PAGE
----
• 7. response and makes it ideal for various applications, including gaming and kiosks, where environmental robustness is a necessity. Most public access kiosks in India use ClearTek. Thru Glass is a revolutionary concept in computer input devices, based on a patented projected capacitive touch technology. It can detect a touch through 2.5cm thickness of glass, plastic, or non-conductive protective materials. This versatile technology can be used with multimedia system installed in environmentally controlled kiosks to create vandal-proof, unattended, outdoor application. For the rigid demands of a factory floor, Thru Glass is the perfect solutions capable of being activated with any conductive input device including glove hands and metal tools. Impervious to rain, snow, chemical and sunlight, brings the power of touch into new environments. ‘TouchPen’ is a proprietary capacitive digitizer using Micro Touch’s analogue capacitive touch technology. It is only technology that can distinguish between touch and pen input. It works by generating a uniform low-voltage field over the sensor and determines the touch location in the same way as the analogue capacitive screen does. A pen location is determined when the pen injects current onto the conductive surface. The touch contact requirement 3 cms. The response speed is 8 to 15 cms and 200 points per second in pen model. With a resolution of 2048 x 2048 touch points, the digitizer is fast and precise enough for signature capture, image manipulation, and annotation. It is offered as a standard option with an analogue capacitive kits and monitors. Shonkh Technologies has developed information kiosks with LCD/CRT touch screens, adding power to interactivity. Basically, a kiosk is an information centre. It can be a standalone system connected to a server, or to the Internet, enabling users to access the information bank. Kiosks have bridged the gap between the computer-literate and the non computer-literate individuals. 7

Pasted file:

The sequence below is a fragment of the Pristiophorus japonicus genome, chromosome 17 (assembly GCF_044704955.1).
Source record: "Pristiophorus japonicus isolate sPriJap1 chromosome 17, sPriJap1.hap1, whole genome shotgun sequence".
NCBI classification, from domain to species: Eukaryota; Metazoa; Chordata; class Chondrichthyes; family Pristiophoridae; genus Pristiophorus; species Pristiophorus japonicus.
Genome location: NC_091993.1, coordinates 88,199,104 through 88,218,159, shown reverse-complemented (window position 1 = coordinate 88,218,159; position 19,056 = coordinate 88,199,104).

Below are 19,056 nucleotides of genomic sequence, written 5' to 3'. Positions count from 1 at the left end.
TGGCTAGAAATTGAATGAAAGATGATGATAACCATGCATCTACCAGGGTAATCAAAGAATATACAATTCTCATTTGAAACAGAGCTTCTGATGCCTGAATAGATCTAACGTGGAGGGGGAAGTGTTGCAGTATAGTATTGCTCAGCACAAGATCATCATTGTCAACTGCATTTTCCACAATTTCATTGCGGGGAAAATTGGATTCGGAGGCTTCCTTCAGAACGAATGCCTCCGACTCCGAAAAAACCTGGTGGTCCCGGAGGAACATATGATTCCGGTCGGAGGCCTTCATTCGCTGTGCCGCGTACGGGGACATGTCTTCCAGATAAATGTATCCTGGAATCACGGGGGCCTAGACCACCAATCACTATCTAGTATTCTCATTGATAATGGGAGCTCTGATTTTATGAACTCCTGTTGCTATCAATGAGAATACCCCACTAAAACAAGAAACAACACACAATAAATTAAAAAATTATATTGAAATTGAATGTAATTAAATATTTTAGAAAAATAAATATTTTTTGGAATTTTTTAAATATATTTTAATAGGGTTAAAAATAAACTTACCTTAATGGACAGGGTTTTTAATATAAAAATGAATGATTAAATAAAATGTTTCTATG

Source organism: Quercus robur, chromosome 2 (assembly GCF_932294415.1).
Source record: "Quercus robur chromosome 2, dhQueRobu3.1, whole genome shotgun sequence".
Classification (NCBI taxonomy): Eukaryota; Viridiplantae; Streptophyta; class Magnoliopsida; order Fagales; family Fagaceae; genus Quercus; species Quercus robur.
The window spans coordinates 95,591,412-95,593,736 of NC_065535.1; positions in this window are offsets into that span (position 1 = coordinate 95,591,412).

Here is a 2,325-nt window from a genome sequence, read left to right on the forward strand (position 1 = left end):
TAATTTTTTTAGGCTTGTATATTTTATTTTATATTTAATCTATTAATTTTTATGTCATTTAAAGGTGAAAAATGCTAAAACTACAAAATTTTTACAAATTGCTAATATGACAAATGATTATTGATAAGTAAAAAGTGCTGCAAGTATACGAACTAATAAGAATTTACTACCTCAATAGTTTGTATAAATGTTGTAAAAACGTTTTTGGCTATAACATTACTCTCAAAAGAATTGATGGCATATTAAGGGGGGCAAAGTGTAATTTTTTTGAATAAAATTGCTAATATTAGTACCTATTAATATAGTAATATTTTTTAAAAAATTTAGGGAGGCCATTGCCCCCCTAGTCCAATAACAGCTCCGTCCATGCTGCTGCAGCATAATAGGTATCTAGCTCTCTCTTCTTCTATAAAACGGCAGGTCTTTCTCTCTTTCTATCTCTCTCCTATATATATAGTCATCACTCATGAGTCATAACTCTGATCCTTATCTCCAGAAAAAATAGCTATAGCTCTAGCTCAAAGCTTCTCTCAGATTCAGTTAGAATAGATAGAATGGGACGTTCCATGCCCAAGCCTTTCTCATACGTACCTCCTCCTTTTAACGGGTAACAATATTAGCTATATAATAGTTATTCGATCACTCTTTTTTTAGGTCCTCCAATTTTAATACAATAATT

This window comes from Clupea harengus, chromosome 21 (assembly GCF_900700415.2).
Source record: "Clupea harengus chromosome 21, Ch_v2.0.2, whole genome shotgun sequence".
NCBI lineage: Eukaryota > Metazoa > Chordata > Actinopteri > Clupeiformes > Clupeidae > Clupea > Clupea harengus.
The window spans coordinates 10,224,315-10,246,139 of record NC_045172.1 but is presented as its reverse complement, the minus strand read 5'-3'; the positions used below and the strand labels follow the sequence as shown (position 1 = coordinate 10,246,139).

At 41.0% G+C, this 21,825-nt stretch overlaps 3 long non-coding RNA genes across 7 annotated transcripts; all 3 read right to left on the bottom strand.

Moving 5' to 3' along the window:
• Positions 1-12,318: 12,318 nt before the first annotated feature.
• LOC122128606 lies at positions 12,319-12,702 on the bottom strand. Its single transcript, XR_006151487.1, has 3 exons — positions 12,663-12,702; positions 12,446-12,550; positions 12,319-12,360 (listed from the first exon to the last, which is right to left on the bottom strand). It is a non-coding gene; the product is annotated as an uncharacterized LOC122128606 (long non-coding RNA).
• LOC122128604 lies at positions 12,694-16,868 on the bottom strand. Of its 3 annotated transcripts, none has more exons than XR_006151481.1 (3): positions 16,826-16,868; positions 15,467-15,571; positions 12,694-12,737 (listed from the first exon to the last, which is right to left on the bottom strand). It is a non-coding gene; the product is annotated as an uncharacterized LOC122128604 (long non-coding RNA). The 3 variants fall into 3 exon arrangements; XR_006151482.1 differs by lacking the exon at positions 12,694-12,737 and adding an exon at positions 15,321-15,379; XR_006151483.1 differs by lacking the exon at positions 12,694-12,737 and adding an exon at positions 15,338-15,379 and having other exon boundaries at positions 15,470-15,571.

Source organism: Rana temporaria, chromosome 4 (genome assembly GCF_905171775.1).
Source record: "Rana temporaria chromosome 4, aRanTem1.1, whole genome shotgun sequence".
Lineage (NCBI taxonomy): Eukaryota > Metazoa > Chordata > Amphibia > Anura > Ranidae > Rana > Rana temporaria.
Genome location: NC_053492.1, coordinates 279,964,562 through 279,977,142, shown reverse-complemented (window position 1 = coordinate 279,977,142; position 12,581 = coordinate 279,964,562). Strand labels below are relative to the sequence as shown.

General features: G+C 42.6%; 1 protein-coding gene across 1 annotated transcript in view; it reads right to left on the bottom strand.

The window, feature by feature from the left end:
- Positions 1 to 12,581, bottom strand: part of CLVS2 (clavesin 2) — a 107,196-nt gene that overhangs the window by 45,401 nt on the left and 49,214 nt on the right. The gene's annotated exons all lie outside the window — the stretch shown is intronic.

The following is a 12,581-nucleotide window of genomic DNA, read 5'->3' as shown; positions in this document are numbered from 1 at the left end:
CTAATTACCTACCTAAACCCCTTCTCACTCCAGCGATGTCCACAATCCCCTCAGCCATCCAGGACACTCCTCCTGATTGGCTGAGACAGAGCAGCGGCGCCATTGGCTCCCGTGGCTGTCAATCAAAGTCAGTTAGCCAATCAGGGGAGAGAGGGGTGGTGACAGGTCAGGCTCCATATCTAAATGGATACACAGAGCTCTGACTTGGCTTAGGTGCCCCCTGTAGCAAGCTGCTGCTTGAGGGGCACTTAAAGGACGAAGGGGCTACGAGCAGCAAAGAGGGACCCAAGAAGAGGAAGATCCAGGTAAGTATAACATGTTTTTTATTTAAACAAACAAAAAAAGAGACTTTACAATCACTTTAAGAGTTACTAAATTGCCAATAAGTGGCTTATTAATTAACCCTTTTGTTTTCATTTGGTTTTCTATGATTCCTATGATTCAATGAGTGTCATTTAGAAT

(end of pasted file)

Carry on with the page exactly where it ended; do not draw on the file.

• 8. LASER IMAGING: A German company has developed laser imaging technology, endowed with best colour properties. Laser display projections obviate the need to focus the protector to adjust for the distance between the projector and the screen. These provide clear, non-reversed images on the screens of any size. Laser beams travel over the screen incredibly impact, creating on it a succession of images made up of pixels and lines. The pixel and frame rates are the same as of the common video standards. The laser imaging method can use signals from all standard norms, included analogue, digital, and HDTV, readies of whether these are received an aerial or video recorder. The multisync and multimedia capabilities of laser projections make them for events, shows, exhibitions, and conference rooms. A small projection head attached to the ceiling in a domestic living room can beam life-like video images measuring 1.5 m (diagonal) at an angle from one of the walls of the room. ORGANIC EL DISPLAYS: Most flat panels in the market are LCDs. But LCDs are essentially non light- emitting devices. This imposes technical limitations on the quality of ability they offer. So, the display industry is forced to continue R&D efforts for displays that emit their own light. Such displays include PDPs, FEDs, and EL displays. Organic electroluminescence (EL) displays, in addition to emitting their own light, provide wide viewing angles, feature a strong contrast, and deliver a quick response speed. These possess strong characteristics in areas where LCDs are weak. These use fluorescent organic compounds as luminescent materials. 8